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April 5 Poetry Prompt: As Socrates Says

Below is one of my favorite poems of all times: The Pivotal Kingdom by Alice Fulton. There is so much in this poem that could be used for prompts, but I am going to focus on a tiny bit.


First, read the whole poem.


Now go back to the end of the third stanza, to these lines:

As Socrates said

life's intrinsic

to the soul but accidental

to the body. He said

if the spirit does exist

it isn't a good mixer. In my book

inclusions are not accidents,


What I would like you to do today is use a quotation or story from a philosopher, paraphrase it in a poem that is NOT about that philosopher, and then briefly argue against whatever you included from that philosopher.


The Pivotal Kingdom

by Alice Fulton


A head capsized the wild mechanism of May

and a body followed, casting off

its muddy husk.

I gazed at him from the raised walkway

of the excavation site,

through dust the color of suntan.

I wanted to stroke a thing so warmly

smooth, a uniform khaki, on bended knee.

I wouldn’t mind touching hands

tensed round centuries

of hiatus in place of vanished weapons.

His motions tabled for millenniums,

he’d had a long word with the earth.

He’d lodged in its plutonic gut,

an emptiness strung with pulse. Like all mortals,


I have a nodding acquaintance

with the dark.

You know our slogan: keep it light.

The tiled tunnels beneath rivers, fallout

shelters, the undersides of bridges

where sunbeams slither

like lizards on adhesive toes

are good at holding

shadows. But shadows aren’t hard

blackness as much as patterns

lit by lesser light.

Even our refrigerators are stuffed

with glow, like well-appointed homes.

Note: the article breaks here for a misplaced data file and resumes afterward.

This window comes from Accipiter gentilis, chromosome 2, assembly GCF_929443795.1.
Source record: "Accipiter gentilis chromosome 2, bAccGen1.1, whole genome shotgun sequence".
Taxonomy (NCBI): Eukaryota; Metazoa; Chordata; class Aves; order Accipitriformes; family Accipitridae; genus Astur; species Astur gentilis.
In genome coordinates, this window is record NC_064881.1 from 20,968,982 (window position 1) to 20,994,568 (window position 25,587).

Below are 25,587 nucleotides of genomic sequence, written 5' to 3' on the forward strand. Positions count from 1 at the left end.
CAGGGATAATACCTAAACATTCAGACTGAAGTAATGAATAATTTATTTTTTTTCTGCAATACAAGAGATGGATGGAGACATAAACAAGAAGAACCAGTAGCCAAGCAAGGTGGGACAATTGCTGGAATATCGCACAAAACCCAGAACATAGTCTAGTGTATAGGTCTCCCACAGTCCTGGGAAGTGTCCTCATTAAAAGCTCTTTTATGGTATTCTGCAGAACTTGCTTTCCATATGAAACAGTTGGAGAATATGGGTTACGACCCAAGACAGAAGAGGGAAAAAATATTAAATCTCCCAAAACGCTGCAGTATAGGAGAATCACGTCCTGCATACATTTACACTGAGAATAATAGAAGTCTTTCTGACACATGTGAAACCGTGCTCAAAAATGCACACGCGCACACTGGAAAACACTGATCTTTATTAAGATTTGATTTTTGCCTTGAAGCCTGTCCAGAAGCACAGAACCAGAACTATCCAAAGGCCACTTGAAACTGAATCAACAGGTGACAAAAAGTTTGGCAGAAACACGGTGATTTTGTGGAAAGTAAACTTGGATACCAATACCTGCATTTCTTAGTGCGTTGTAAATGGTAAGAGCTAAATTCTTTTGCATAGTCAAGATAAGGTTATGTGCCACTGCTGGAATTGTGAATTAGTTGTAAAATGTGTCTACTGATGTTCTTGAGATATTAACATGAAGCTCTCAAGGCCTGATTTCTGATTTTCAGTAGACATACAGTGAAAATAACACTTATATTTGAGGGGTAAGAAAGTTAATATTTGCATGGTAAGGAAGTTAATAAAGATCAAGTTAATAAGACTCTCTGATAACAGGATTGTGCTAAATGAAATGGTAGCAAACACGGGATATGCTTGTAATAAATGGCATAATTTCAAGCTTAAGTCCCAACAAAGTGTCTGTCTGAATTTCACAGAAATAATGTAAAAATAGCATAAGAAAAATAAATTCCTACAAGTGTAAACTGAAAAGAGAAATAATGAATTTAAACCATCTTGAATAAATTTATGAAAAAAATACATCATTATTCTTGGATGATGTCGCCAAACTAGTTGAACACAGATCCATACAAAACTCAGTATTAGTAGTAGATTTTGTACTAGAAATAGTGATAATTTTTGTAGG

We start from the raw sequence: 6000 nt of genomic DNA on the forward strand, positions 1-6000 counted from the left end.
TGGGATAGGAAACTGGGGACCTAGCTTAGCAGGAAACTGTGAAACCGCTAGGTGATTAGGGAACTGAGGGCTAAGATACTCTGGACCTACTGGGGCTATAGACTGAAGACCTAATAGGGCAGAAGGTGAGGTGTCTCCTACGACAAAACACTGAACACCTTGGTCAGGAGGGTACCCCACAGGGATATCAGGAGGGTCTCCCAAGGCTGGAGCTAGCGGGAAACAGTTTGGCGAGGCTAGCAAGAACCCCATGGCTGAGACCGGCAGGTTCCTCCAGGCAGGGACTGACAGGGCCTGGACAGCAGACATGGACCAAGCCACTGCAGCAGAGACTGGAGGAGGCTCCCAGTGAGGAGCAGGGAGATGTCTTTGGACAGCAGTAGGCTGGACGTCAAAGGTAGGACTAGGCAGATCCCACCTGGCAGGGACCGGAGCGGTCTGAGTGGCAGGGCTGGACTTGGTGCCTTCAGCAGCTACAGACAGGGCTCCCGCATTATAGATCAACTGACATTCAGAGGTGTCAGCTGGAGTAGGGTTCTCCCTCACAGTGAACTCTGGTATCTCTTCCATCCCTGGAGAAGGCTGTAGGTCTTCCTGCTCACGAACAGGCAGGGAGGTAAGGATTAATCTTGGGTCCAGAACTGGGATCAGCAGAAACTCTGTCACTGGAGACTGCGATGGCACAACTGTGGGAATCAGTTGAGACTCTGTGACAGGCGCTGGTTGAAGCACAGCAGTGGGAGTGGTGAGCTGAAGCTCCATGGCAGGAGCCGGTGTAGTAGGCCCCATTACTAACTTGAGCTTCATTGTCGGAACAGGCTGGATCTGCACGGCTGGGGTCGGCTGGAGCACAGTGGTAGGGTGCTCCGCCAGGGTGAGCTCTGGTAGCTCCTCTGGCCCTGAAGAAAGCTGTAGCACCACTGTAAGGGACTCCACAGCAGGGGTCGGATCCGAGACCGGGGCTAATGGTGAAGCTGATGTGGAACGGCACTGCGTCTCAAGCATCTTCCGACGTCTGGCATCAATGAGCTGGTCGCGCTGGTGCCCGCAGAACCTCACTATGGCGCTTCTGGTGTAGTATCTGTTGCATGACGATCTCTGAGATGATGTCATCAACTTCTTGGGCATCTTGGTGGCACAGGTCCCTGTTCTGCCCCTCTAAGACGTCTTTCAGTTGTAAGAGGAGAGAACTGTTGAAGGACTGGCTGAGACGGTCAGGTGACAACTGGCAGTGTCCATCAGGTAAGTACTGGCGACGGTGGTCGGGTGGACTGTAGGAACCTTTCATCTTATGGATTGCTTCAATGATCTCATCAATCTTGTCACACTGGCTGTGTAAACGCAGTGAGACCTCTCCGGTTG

Though it’s no strain to visit the abandoned

mines beneath Detroit,

the transformers choked in power

lines under Manhattan’s tailored granite,

I wouldn’t want to lodge


in the clay warrior’s dense bed.

I’d miss the inner city

of sensation so solid you’d swear it was

embodied: Yearning, an expansive

mansion in the marrow; pain,

a charger of barbed wire;

and joy, a freed slave hoisting

hallelujahs through the nerves.

But is this private sector hidden

in heart or brain or bone?

Does it hold

eminent domain inside our heads, live in

vivid ampules under wraps

of fat, swim through tissue's minnowed shadings

or skin sublit by polar longues,

the opalescent flecks of cellulite

like spectral residues

in flesh? As Socrates said

life's intrinsic

to the soul but accidental

to the body. He said

if the spirit does exist

it isn't a good mixer. In my book

inclusions are not accidents,


though accidents exist.

It's best to conscript them,

the way jazz repeats a slip

till it sounds right.

Just think, it was a mistake

made by plants that created oxygen

and led to us, builders

of plants that change air back

to what our lungs can't trust.

The pivotal kingdom holds


crossbows rigged against intruders,

terra cotta soldiers guarding

rivers reproduced in small,

and shuttlecocking constellations

at the lop. Walking, we're borne

up by glancing blows

that form the ground, spirit cities

fraught with once and future

euphorias, with wars.





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